PSA (It’s Time to Start the Deprogramming)

Everything that the irresponsible Russian “Americanists” who have been producing prodigious amounts of utter verbal rubbish in their “analyses” of the events of January 6 on social networks have proven incapable of understanding is laid out in this nine-minute video.

Thanks to Mark Teeter for the link. || TRR

Wake up, Russian intelligentsia, before it’s too late!

Fifty Members of the Russian Academy of Sciences: “We Urge the Court to Release Azat Miftakhov”

Azat Miftakhov during a hearing at the Golovinsky District Court in Moscow. Photo: N. Demina. Courtesy of Troitsky Variant

[Original letter: https://trv-science.ru/2021/01/free-azat-letter-rs/]

The trial of Azat Miftakhov is of the utmost concern to us, his mathematician colleagues.

Azat Miftakhov, a PhD student in the Faculty of Mechanics and Mathematics at Moscow State University, was detained by security forces in the early hours of 1 February 2019 and has been in custody for almost two years. The charges against him have changed, and the only remaining charge (breaking a window in an office of the political party United Russia) is based only on the testimony of secret witnesses. According to reports by lawyer Svetlana Sidorkina and the Public Monitoring Commission, Azat was tortured in the interim before his arrest was formalised in the late evening of 2 February 2019. However, as far as we know, a criminal investigation into Azat’s allegations of torture has not been launched.

In prison, Azat has written two scientific papers, one of which was published in the Bulletin of the Polish Academy of Sciences. The other was submitted to an international scientific journal.

All petitions to release Azat from pre-trial detention in favor of milder measures of pre-trial restraint were rejected by the court. The punishment already borne by Azat does not appear to be commensurate with the crime he is alleged to have committed, and the sentence of six years in a penal colony requested for him by the state prosecutor provokes our indignation.

We urge the court to release Azat Miftakhov.

[Signatories]

V.M. Alpatov, RAS Academician
A.E. Anikin, RAS Academician
Yu.D. Apresyan, RAS Academician
L.Y. Aranovich, RAS Corresponding Member
P.I. Arseev, RAS Corresponding Member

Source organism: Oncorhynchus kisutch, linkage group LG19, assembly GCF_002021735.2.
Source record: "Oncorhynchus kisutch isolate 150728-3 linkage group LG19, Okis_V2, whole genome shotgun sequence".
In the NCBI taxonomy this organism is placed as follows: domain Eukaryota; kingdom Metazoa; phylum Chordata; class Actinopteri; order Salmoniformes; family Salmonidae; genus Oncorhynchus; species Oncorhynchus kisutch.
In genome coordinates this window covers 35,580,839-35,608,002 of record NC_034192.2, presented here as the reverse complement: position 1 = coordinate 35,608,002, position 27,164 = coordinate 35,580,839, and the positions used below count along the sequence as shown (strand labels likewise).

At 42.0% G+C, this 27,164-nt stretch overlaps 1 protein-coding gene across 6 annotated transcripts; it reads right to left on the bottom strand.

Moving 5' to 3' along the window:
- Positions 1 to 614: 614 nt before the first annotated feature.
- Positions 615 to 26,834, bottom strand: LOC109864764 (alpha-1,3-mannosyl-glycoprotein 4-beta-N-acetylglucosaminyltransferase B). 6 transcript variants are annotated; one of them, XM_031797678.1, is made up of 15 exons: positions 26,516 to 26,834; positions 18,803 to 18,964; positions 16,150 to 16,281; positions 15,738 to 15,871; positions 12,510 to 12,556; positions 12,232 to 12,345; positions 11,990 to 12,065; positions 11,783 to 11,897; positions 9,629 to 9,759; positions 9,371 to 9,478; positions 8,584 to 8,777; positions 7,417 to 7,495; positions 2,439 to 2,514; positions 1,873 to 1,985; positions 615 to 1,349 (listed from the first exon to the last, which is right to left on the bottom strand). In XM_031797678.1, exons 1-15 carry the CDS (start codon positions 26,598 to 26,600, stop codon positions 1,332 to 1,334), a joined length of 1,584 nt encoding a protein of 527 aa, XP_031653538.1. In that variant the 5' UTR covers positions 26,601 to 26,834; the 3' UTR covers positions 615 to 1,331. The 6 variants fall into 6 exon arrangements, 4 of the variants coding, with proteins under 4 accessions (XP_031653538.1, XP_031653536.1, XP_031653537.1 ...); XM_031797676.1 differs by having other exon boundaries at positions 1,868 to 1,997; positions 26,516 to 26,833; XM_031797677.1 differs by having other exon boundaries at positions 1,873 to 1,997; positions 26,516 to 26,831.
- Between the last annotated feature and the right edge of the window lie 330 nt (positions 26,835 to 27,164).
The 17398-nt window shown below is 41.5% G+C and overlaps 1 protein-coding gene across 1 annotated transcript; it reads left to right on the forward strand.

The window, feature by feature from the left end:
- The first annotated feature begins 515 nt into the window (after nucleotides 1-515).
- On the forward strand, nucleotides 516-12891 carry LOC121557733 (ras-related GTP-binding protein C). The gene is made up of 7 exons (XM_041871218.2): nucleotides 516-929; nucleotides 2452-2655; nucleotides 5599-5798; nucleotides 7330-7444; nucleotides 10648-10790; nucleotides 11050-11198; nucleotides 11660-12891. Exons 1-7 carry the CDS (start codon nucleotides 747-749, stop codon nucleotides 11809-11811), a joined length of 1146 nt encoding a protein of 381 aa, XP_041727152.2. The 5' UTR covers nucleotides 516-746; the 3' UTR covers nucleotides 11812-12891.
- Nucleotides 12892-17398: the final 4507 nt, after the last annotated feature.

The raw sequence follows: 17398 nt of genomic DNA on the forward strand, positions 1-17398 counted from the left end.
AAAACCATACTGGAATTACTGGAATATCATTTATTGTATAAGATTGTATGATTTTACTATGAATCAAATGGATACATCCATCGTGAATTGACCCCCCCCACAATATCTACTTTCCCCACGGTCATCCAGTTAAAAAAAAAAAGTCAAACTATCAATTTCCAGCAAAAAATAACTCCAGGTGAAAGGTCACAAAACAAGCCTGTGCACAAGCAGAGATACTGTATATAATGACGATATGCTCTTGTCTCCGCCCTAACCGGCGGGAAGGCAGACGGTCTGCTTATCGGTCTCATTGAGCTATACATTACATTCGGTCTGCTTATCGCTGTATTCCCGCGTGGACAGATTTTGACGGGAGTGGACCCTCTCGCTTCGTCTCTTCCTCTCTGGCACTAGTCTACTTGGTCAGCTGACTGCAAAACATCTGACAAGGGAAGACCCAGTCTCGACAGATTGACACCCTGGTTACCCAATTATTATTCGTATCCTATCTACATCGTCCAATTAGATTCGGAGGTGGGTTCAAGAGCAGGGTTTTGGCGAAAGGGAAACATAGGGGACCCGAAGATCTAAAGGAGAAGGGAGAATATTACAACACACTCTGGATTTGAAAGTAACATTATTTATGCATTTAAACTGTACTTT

L.D. Beklemishev, RAS Academician
A.A. Belavin, RAS Corresponding Member
E.L. Berezovich, RAS Corresponding Member
E.A. Bonch-Osmolovskaya, RAS Corresponding Member
A.B. Borisov, RAS Corresponding Member
S.A. Burlak, RAS Professor
A.I. Bufetov, RAS Professor
V.A. Vasiliev, RAS Academician
M.M. Glazov, RAS Corresponding Member
N.P. Grintser, RAS Corresponding Member
A.V. Dvorkovich, RAS Corresponding Member
A.S. Desnitskii, RAS Professor
A.V. Dybo, RAS Corresponding Member
V.E. Zakharov, RAS Academician
A.V. Ivanchik, RAS Corresponding Member
A.I. Ivanchik, RAS Corresponding Member
V.V. Izmodenov, RAS Professor
Yu.Yu. Kovalev, RAS Corresponding Member
A.A. Kotov, RAS Corresponding Member
Z.F. Krasil’nik, RAS Corresponding Member
Ya.V. Kudriavtsev, RAS Professor
E.A. Kuznetsov, RAS Academician
I.Yu. Kulakov, RAS Corresponding Member
A.G. Litvak, RAS Academician
A.A. Maschan, RAS Corresponding Member
O.E. Melnik, RAS Corresponding Member
R.V. Mizyuk, RAS Corresponding Member
A.M. Moldovan, RAS Academician
I.I. Mullonen, RAS Corresponding Member
A.K. Murtazaev, RAS Corresponding Member
A.A. Pichkhadze, RAS Corresponding Member
V.V. Pukhnachev, RAS Corresponding Member
В.I. Ritus, RAS Corresponding Member
N.N. Rozanov, RAS Corresponding Member
A.A. Saranin, RAS Corresponding Member
G.S. Sokolovsky, RAS Professor
O.N. Solomina, RAS Corresponding Member
S.M. Stishov, RAS Academician
S.V. Streltsov, RAS Corresponding Member
S.M. Tolstaya, RAS Academician
A.L. Toporkov, RAS Corresponding Member
F.B. Uspenski, RAS Corresponding Member
E.A. Khazanov, RAS Academician